AT&T's among others to come fixed wireless offerings will bring a BIG change to the TV/Internet market.
    http://www.theverge.com/2016/11/29/13774648/fcc-att-zero-rating-directv-net-neutrality-vs-tmobile

    http://www.cnbc.com/2016/11/16/john-malone-thinks-cable-and-wireless-networks-are-destined-to-consolidate.html

    https://consumerist.com/2016/11/29/giddy-investors-already-shipping-comcast-verizon-sprint-t-mobile-mergers-under-trump-administration/
     
  16. Dec 2, 2016 #36 of 178
    inkahauts

    inkahauts Well-Known Member

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    You are kidding right? You don't actually believe that's what it costs to deliver a station online? That's not at all even close to true. Heck free stations cost more than that! Where did you even get that idea?
     
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  17. Dec 2, 2016 #37 of 178
    Aridon

    Aridon Mentor

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    I think he is referring to the bandwidth costs only, not carriage fees. Point is, as I read it, that costs to provide service are much lower this way and he is correct.

    Bandwidth is so cheap it is ridiculous. Much cheaper without truck rolls, receivers, dishes, swm, LNB etc...
     
    Last edited: Dec 2, 2016
  18. Dec 2, 2016 #38 of 178
    slice1900

    slice1900 Well-Known Member

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    Sure, bandwidth is cheap. Let's say it is true that it costs 1/2 cent to deliver an hour of video. If the average customer watches 50 hours a week (counting everyone in the household who watches something different) that would be 25 cents/week or about $12/year. Directv has 20 million customers, so that's a quarter billion dollars a year. Still think the comparison with satellite delivery is a "no brainer"? That cost will drop over time, but it will be years before it is less than the cost of maintaining (and replacing as needed) Directv's satellite fleet.

    Obviously there are big savings not having installers or providing hardware like DVRs, but the tradeoff is that support is much more expensive. Assuming it is properly installed, a satellite setup will generally keep working for years without any trouble (other than rain fade) until you have a hardware failure like a drive going out on a DVR. That's definitely not true for streaming - servers can get overloaded, there can be issues along the internet path from Directv to your ISP, your ISP can have issues, your home network can have problems or interference if it is wireless, and so forth. People will be calling a streaming provider ALL THE TIME for issues that they have no control over, and their ability to diagnose problems will be extremely limited. I wouldn't be surprised if Directv needs 10x as many CSRs per streaming customer as they do per satellite customer, because of how much more often there will be problems affecting streaming. That cost must be balanced against the savings in equipment.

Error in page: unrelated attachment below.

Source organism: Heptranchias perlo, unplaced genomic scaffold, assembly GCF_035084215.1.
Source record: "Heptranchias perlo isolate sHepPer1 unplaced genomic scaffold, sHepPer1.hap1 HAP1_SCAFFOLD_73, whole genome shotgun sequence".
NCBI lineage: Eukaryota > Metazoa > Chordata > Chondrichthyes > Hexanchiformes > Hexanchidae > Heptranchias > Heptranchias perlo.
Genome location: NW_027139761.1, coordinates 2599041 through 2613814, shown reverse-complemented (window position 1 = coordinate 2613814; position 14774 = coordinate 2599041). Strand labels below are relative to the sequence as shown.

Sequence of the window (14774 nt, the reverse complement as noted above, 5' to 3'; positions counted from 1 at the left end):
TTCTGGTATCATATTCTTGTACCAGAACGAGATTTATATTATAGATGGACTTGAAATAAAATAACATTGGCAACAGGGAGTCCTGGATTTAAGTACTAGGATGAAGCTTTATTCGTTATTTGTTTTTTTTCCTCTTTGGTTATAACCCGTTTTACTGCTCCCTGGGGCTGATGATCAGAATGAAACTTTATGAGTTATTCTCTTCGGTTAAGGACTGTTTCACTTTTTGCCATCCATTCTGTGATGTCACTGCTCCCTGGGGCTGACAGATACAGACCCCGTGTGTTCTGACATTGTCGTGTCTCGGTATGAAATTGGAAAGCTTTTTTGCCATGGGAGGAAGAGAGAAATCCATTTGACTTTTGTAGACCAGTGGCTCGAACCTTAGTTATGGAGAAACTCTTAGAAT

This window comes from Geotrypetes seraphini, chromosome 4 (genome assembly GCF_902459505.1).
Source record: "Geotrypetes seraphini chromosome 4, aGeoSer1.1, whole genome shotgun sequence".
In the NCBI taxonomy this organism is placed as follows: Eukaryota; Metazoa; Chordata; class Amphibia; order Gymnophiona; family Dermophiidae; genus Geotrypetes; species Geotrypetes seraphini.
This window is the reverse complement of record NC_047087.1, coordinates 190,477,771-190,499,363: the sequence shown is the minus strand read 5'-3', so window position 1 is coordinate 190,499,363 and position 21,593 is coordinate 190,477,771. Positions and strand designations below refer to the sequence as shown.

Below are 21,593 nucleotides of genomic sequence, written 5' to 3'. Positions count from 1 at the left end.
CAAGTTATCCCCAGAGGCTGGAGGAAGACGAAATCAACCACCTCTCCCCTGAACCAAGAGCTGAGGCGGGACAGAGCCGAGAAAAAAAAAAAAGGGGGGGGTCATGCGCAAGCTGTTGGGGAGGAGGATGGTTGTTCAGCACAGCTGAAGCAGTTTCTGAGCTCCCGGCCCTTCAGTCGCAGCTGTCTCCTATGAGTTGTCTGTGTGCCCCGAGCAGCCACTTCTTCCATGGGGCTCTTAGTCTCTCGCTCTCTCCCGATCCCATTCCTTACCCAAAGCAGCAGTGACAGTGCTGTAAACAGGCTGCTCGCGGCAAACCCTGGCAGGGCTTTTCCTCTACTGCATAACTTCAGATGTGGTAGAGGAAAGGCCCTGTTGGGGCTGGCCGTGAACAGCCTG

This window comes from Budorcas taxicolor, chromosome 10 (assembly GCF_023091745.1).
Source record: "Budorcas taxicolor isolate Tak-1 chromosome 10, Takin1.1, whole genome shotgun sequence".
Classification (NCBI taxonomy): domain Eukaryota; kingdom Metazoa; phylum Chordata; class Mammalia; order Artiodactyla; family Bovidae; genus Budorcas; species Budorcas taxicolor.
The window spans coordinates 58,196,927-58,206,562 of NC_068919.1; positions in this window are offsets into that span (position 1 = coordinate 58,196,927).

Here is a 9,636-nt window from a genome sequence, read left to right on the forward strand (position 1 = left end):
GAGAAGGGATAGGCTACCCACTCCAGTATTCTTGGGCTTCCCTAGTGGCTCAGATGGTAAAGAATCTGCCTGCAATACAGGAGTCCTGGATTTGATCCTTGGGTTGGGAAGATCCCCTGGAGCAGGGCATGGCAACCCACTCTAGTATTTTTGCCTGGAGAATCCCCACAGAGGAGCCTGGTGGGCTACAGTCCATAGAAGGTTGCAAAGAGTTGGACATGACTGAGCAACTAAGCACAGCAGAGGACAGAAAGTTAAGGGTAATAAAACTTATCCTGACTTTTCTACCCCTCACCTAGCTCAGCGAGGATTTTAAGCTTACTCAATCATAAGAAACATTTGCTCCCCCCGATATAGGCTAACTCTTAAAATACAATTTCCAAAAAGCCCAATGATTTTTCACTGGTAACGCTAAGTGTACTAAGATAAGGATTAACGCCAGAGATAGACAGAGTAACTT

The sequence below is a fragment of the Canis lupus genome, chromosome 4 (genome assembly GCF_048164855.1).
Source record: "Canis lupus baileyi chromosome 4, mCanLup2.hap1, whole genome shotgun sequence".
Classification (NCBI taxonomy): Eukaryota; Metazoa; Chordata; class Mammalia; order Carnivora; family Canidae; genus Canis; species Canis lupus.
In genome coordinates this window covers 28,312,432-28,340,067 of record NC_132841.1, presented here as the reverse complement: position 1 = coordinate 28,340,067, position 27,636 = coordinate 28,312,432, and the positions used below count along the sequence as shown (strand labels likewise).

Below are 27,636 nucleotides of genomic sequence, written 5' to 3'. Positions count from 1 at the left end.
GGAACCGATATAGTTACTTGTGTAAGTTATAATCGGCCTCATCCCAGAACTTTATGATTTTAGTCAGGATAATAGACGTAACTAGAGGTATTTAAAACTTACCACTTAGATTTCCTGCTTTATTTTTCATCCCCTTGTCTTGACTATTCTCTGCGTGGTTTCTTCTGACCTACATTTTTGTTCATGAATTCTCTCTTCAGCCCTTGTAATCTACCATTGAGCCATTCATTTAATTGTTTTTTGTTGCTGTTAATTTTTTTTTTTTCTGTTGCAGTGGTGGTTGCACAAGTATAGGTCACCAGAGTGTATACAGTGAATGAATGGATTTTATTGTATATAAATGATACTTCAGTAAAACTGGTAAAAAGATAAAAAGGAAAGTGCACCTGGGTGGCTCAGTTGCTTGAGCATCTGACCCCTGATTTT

19. Dec 2, 2016 #39 of 178
    Stewart Vernon

    Stewart Vernon Roving Reporter Staff Member Super Moderator DBSTalk Club

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    Chiming in randomly, because of checking out things after the forum upgrade...

    My take on his cost post was the same as Aridon's... I can't speak to the monetary values... but it has to be LOTS cheaper to transmit via IP than to have to maintain satellites and uplink sites. So while other costs of creating/transmitting programming would be the same... there would be a substantial savings for a company to transmit the same content via streaming vs a satellite service. So I can see that being a thing that might drive development in that direction. I think there are other hurdles, though, not the least of which being lack of availability nationwide of quality/reliable high-speed Internet access within the US that will stall this being an immediate threat to satellite services.
     
  20. Dec 2, 2016 #40 of 178
    Bedford11

    Bedford11 Member

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    "The pay-TV ecosystem could be “chopped up” into a paradigm that is “truly an à la carte experience.”

    “The barriers to entry are not great, so pretty much anybody could enter into the marketplace,”

    " I've always been concerned that the content creators are going to end up in a place that's maybe not so good for them. But it should be good for consumers. So the business will definitely grow."

    Link
    Dish Network's Ergen: OTT will 'chop up' the pay-TV ecosystem | FierceCable

    "OTT could be bigger than satellite but carries risks for content"
    Link
    Ergen: OTT could be bigger than satellite but carries risks for content » Digital TV Europe